Editor's Note: Learn from a panel of experts and entrepreneurs who have successfully financed their own ventures and are helping others do it at the Thought Leaders Live 2013 event May 29, in Long Beach, Calif. Event and ticket information can be found here.
When calling past-due customers or debtors, communicating confidence is key. You have to stay in control of the call, and the only way to do this is by being confident and prepared.
When making collection calls, you have to follow the Fair Debt Collection Practices Act, the law dictating when you can and can't call a debtor. For instance, you're allowed to call Monday through Saturday from 8 a.m. until 9 p.m. and on Sundays if you've tried reaching the debtor during the weekday hours and haven't had a response. This is why it's important to document all collection efforts, including when you called, with whom you spoke and what was said. Also include anything else you think might be important to someone who may call or take a call from the debtor, so they know the status of the account and the payment.
If you're calling people who work all week, you'll have better results on a Saturday when they're more likely to be home. Otherwise, you may have to leave messages on their answering machine, which can also be effective.
Remember, everything you do represents your company--how you talk, collect money, send out invoices and handle tough situations. Whether you make your debt collection calls yourself or have hired a credit manager or accounts receivable clerk who'll be making the calls, it's important the person making the calls is familiar with FDCPA before picking up the phone.
Here are some tips on how to appear more confident--even if you're not--when making collection calls:
- Smile. Come up with a greeting that says you're happy, pleasant and confident. When your customer answers the phone and realizes you're calling about a past due invoice, they're not going to be happy. You want to portray confidence and not a dull, boring message. Smile when you talk on the phone; it will be noticeable in your voice.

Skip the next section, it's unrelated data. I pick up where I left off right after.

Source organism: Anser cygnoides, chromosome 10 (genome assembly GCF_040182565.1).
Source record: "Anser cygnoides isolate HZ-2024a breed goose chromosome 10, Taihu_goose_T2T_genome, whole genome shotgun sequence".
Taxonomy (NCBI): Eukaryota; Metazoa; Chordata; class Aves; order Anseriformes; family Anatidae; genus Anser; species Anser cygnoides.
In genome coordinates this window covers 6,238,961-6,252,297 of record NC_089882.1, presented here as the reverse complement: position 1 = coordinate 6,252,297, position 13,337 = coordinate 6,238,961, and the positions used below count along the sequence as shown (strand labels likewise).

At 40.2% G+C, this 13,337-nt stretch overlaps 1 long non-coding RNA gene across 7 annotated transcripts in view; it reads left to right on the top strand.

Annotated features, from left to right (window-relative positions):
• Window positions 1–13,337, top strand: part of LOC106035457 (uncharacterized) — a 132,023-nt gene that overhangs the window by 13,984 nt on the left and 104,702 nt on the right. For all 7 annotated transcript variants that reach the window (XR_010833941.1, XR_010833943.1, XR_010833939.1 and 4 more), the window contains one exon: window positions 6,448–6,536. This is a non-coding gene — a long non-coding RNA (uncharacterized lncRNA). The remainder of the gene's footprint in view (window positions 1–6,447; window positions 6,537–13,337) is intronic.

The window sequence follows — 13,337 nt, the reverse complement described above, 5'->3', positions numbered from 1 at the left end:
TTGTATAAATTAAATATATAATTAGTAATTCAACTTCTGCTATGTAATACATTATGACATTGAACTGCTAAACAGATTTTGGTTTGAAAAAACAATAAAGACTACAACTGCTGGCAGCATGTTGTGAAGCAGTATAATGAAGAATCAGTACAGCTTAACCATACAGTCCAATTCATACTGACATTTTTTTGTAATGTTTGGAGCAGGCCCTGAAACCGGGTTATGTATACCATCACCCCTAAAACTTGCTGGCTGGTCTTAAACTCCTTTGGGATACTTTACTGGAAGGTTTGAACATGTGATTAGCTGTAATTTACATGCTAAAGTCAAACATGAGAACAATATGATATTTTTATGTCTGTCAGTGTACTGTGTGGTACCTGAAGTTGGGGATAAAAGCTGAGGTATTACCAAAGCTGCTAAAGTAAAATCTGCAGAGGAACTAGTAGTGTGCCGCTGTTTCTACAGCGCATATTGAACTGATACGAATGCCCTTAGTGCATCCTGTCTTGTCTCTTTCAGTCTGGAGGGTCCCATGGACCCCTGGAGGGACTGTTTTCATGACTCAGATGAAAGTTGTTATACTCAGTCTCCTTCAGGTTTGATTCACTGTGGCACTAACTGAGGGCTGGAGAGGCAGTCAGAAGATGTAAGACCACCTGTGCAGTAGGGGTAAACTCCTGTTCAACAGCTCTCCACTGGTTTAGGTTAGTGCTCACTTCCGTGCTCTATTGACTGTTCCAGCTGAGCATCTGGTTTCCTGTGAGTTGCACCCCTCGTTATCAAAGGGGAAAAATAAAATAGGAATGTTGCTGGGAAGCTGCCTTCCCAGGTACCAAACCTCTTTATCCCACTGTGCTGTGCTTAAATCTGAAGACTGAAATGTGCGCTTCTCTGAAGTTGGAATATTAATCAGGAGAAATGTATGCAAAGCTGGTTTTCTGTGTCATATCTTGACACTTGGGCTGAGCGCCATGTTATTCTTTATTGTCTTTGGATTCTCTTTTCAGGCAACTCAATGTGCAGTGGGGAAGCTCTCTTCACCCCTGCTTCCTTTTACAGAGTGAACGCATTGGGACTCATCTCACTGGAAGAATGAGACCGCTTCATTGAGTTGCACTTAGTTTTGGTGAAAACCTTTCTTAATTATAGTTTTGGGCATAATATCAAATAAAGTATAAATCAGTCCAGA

- Speak up. Your voice should be loud enough to be heard and convey confidence--not too loud but not too soft. You want your debtor to hear you and understand what you're saying. Sit up straight in your chair and imagine the debtor is sitting across from you.
- Focus. Maintain "eye contact" by staying focused on the call. Don't check your e-mail or watch other people in your office. Stay focused.
- Relax. Sit up straight in your chair and don't play with paper clips or pens on your desk. Use your face, voice and posture to portray your confidence over the phone and in person.
If you put these techniques to use, you'll collect more money and have better results from the collection calls you make. Make your calls in the most effective way the first time, so you don't have to continue making them--and risk letting the debtor take control of the call.
Michelle Dunn has spent the last 18 years stepping into dangerous debt collection potholes. She shares her hard-won expertise on debt collection with Ultimate Credit and Collections Handbook. She is the founder and president of Never Dunn Publishing, LLC and her 10-year-old Credit & Collections Association with more than 1,050 members.Visit www.michelledunn.com and www.credit-and-collections.com for more information.